however vs yet what difference

what is difference between however and yet

English

Etymology

From Middle English however, how-ever, how-evere, equivalent to how +‎ ever. Compare also Middle English how-as-evere and howsoevere, how-so-evere (howsoever).

Pronunciation

  • (Received Pronunciation) IPA(key): /hɑʊˈɛvə/
  • (US) enPR: houĕvʹər, IPA(key): /haʊˈɛvɚ/
  • (NYC) IPA(key): /hɑwɛvə/
  • Rhymes: -ɛvə(r)
  • Hyphenation: how‧ev‧er

Adverb

however (not comparable)

  1. Nevertheless; yet, still; in spite of (that).
    She wanted to go; however, she decided against it.
  2. (degree) To whatever degree or extent
  3. (manner) In whatever way or manner.
  4. An emphatic form of how.
    However were you able to do it?
  5. (obsolete) In any case, at any rate, at all events.
    • c. 1680, John Tillotson:
      Our chief end and highest interest is happiness : And this is happiness to be freed from all (if it may) [or] however from the greatest evils.

Synonyms

  • (nevertheless): nonetheless, notwithstanding, that said, still and all; see also Thesaurus:nevertheless
  • (to whatever degree): ad lib, howsoever, howso
  • (emphatic howin whatever manner): anyhow, howsoever, howso
  • (emphatic how): how + the dickens (see Thesaurus:the dickens)
  • (in any case): after all, anyway; see also Thesaurus:regardless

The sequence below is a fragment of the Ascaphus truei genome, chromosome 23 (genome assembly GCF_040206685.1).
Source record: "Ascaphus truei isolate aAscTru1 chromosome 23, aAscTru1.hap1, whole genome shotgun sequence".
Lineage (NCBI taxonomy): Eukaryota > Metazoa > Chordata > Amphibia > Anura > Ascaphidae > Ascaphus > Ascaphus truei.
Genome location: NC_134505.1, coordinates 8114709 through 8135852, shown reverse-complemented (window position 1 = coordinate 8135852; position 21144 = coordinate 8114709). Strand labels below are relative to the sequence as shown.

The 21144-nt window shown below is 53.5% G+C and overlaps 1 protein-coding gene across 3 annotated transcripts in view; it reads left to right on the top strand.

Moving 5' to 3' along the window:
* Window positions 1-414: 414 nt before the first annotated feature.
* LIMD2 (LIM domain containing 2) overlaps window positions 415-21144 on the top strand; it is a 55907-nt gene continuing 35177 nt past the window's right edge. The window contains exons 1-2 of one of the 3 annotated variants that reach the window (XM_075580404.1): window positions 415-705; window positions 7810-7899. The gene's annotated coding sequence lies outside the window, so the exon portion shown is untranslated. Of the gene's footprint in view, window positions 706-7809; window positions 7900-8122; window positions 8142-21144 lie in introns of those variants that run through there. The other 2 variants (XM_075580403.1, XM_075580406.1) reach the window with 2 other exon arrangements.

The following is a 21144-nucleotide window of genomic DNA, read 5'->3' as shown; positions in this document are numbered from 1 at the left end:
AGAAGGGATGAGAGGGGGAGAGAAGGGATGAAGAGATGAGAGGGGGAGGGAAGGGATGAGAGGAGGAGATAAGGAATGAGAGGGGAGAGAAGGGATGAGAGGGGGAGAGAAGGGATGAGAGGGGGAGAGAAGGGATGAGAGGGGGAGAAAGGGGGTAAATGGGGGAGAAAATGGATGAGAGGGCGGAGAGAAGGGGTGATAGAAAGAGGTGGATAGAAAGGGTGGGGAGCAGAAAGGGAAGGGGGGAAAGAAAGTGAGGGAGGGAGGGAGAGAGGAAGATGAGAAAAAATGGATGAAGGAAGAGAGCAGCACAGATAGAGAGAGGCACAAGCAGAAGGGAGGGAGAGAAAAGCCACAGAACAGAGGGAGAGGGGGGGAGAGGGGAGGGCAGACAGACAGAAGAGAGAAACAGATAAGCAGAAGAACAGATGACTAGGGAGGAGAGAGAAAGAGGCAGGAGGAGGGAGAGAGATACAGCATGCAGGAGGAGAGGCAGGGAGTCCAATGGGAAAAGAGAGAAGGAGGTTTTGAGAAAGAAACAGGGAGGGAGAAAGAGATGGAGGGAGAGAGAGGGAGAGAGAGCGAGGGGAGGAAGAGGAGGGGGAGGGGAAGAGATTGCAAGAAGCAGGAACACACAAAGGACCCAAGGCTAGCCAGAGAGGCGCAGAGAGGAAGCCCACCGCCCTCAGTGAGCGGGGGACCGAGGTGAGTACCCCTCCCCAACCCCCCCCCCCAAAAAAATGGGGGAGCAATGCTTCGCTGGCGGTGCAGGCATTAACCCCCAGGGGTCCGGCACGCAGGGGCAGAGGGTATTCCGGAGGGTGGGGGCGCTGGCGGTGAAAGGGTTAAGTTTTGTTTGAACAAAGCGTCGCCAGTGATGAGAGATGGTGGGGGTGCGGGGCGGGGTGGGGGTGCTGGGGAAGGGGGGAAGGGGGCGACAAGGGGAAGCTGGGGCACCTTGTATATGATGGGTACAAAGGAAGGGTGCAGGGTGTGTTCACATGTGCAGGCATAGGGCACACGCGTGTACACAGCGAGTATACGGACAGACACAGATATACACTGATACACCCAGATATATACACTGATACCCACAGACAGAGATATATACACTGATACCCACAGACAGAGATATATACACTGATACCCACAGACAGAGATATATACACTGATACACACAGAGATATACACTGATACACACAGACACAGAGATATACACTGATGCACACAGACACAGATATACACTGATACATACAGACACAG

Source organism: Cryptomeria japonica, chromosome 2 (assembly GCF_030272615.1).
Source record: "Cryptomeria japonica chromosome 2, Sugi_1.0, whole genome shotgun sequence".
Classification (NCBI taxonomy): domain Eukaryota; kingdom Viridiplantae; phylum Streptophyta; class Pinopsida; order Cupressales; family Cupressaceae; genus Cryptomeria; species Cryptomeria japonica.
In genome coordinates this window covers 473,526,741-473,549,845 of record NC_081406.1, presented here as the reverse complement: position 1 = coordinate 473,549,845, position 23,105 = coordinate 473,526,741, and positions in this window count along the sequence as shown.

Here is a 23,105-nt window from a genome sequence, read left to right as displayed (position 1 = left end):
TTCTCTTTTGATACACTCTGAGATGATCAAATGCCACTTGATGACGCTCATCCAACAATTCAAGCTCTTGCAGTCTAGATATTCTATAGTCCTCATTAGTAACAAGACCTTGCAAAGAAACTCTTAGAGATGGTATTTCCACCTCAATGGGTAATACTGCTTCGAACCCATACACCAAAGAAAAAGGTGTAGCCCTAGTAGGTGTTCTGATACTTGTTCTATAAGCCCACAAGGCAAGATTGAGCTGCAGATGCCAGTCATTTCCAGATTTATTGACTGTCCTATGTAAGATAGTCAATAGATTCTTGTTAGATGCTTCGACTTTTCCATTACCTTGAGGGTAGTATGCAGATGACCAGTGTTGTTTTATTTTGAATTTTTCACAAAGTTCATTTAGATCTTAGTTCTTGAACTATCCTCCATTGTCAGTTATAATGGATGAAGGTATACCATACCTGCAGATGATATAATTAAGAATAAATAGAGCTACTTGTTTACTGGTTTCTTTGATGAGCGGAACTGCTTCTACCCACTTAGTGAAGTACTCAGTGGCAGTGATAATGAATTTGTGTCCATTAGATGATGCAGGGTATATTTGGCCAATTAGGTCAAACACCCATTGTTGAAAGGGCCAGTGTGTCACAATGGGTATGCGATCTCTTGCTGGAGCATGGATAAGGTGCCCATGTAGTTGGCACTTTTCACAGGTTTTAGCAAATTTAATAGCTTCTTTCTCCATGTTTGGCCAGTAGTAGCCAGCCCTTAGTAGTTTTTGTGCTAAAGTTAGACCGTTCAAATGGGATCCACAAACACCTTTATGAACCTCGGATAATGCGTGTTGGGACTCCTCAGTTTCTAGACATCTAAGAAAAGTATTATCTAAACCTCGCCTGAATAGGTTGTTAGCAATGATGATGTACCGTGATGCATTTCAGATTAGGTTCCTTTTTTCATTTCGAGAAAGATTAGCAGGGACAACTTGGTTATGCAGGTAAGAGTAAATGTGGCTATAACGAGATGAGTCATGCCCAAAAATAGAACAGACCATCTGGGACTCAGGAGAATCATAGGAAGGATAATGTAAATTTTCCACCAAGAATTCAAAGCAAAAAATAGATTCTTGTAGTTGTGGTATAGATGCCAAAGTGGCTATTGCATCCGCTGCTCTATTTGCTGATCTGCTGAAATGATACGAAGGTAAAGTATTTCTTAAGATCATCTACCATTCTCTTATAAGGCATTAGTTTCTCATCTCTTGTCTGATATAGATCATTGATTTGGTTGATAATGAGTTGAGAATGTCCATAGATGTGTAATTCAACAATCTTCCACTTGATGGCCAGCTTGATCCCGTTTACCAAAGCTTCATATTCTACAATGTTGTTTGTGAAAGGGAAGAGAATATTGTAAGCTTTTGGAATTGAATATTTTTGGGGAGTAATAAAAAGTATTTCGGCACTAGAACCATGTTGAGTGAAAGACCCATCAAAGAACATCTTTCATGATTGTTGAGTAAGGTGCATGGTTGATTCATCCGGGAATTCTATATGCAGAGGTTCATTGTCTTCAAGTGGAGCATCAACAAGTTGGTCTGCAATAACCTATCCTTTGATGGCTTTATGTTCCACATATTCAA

Translations

Conjunction

however

  1. In whatever way or manner.
    she offered to help however she could
  2. (proscribed) Although, though, but, yet.

Usage notes

  • Both conjunctive uses of “however” are identical to adverbial uses except in punctuation (when written) and in prosody (when spoken). Hence, the following proscribed sentence:
    is equivalent to the following accepted one:
    which can also be written in two sentences::
    they are functionally equivalent to:
    • He told me not to do it, but I did it.
  • In particular, when used as a conjunction in this sense, however always appears between the clauses it connects; it does not introduce a subordinate clause that can be moved to the start of an independent clause, but simply coordinates two independent clauses.

References

  • however in Webster’s Revised Unabridged Dictionary, G. & C. Merriam, 1913.
  • “however” in Dictionary.com Unabridged, Dictionary.com, LLC, 1995–present.
  • “however (degree)” in Cambridge Advanced Learner’s Dictionary (Cambridge University Press, 2007)
  • “however (despite)” in Cambridge Advanced Learner’s Dictionary (Cambridge University Press, 2007)